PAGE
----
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Lowell Lecture

Robin Wall Kimmerer: Braiding Sweetgrass: Indigenous Wisdom, Scientific Knowledge, and the Teachings of Plants

Date & Time

Dec. 1, 2021 at 7 p.m.

Location

Virtual
, MA
Driving Directions

Speaker(s)

Robin Wall Kimmerer

Presenting Organization

Boston College

Topics

Science

Contact

Chandler Shaw (shawcp@bc.edu, (617) 552-2203)

Robin Wall Kimmerer is a mother, scientist, decorated professor, and enrolled member of the Citizen Potawatomi Nation. She is the author of Braiding Sweetgrass: Indigenous Wisdom, Scientific Knowledge and the Teachings of Plants. Her first book, Gathering Moss: A Natural and Cultural History of Mosses, was awarded the John Burroughs Medal for outstanding nature writing, and her other work has appeared in Orion, Whole Terrain, and numerous scientific journals. Kimmerer lives in Syracuse, New York, where she is a SUNY Distinguished Teaching Professor of Environmental Biology, and the founder and director of the Center for Native Peoples and the Environment, whose mission is to create programs which draw on the wisdom of both indigenous and scientific knowledge for our shared goals of sustainability. As a writer and a scientist, her interests in restoration include not only restoration of ecological communities, but restoration of our relationships to land. She holds a BS in Botany from SUNY College of Environmental Science and Forestry, an MS and PhD in Botany from the University of Wisconsin and is the author of scientific papers on plant ecology, bryophyte ecology, traditional knowledge and restoration ecology. She lives on an old farm in upstate New York, tending gardens both cultivated and wild.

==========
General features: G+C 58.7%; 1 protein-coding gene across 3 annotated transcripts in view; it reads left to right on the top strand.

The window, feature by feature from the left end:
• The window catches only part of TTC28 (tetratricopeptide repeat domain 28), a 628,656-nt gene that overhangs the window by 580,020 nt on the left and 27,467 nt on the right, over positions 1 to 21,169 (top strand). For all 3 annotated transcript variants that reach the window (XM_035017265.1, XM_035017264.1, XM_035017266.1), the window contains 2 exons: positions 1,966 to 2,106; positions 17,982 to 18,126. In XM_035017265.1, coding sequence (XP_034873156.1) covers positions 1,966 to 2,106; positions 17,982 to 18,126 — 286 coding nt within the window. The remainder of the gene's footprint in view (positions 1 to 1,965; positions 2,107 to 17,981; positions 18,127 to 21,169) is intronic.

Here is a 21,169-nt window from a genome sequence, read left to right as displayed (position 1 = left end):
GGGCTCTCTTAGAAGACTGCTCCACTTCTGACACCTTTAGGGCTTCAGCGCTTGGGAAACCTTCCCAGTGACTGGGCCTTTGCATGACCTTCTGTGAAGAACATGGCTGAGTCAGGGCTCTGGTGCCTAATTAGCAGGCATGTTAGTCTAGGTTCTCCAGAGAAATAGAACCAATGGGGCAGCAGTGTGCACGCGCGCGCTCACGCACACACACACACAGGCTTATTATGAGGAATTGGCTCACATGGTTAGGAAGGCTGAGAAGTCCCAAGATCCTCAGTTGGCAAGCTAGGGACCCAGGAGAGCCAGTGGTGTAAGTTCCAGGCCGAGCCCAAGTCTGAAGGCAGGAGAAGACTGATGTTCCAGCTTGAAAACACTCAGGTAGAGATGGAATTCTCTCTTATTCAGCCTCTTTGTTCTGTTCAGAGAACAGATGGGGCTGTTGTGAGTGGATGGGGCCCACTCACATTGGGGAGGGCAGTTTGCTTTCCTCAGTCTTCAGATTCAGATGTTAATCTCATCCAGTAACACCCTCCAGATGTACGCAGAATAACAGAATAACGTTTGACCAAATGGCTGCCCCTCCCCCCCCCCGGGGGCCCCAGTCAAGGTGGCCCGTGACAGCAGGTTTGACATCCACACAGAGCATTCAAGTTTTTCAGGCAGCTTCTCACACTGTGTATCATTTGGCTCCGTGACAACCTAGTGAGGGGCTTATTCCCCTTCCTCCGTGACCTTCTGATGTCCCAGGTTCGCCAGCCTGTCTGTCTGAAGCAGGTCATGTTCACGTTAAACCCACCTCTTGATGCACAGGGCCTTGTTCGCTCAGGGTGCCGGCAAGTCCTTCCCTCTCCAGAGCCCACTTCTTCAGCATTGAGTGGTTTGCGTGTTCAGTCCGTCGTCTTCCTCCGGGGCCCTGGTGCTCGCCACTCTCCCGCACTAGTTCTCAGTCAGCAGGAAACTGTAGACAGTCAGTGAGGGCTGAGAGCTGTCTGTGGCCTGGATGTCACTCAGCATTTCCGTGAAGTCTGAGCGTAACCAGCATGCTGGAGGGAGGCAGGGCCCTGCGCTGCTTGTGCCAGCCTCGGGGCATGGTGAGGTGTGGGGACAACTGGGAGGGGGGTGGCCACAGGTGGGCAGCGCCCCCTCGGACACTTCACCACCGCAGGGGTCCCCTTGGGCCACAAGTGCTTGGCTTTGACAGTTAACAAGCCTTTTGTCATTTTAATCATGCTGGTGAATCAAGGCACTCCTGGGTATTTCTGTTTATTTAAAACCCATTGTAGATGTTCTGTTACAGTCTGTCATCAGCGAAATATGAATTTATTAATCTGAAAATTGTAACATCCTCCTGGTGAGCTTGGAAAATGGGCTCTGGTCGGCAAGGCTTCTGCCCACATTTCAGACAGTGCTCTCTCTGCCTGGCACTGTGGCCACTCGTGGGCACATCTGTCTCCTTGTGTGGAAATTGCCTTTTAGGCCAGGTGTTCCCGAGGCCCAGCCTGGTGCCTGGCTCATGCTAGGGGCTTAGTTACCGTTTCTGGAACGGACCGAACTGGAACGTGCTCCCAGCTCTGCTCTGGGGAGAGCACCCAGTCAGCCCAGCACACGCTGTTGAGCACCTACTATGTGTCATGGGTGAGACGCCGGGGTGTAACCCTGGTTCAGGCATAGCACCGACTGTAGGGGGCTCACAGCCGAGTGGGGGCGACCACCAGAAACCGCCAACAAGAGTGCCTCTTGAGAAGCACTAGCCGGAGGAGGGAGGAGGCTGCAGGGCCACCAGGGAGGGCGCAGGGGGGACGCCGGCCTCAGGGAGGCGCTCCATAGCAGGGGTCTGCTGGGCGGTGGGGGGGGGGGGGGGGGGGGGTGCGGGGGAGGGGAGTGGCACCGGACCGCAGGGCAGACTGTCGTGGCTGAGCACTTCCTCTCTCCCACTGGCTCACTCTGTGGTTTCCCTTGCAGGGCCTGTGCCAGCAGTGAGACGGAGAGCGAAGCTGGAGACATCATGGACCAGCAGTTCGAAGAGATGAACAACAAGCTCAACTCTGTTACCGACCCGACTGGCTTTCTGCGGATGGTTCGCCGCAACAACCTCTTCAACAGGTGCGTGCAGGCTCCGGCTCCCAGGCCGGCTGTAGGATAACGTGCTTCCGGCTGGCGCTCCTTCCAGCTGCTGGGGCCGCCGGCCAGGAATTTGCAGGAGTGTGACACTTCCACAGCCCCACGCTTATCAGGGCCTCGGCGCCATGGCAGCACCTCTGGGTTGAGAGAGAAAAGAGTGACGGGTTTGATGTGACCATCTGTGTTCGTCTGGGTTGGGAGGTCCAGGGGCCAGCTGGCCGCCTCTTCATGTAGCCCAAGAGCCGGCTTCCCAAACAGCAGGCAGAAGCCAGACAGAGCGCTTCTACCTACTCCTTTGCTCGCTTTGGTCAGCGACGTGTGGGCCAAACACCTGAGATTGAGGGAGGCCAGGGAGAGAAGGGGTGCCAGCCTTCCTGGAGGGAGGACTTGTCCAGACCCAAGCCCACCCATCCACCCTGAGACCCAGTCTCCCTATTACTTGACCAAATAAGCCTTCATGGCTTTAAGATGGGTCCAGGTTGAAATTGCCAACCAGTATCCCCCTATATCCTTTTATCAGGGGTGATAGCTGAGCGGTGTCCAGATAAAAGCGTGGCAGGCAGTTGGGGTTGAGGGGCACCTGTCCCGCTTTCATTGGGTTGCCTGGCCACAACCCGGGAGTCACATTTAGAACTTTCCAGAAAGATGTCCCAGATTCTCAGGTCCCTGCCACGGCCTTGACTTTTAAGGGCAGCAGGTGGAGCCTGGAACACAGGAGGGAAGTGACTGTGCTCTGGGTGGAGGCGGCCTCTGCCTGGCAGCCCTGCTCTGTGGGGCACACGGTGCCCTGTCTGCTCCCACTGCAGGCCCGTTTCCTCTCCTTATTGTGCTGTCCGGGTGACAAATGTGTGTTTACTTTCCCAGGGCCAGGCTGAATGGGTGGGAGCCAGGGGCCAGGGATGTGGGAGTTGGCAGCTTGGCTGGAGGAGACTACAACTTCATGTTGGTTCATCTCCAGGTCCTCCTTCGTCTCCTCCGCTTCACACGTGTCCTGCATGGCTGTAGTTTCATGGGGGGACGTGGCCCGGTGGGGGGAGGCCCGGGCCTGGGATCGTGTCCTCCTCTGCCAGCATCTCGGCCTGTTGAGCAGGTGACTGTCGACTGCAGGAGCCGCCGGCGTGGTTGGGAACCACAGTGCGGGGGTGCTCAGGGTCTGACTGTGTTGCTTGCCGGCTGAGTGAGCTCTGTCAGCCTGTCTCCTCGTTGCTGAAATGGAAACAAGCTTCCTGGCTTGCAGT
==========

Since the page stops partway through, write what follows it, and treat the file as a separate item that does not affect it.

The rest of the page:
Robin Wall Kimmerer will give a lecture based on Braiding Sweetgrass, followed by a moderated conversation and audience Q&A. Of Braiding Sweetgrass, Milkweed Editions writes: “Kimmerer shows how other living beings—asters and goldenrod, strawberries and squash, salamanders, algae, and sweetgrass—offer us gifts and lessons, even if we’ve forgotten how to hear their voices. In a rich braid of reflections that range from the creation of Turtle Island to the forces that threaten its flourishing today, she circles toward a central argument: that the awakening of a wider ecological consciousness requires the acknowledgment and celebration of our reciprocal relationship with the rest of the living world.”

Cosponsored by the Environmental Studies Program and the Earth and Environmental Sciences Department.

Please note this is a virtual event. Registration will open on 11/17/2021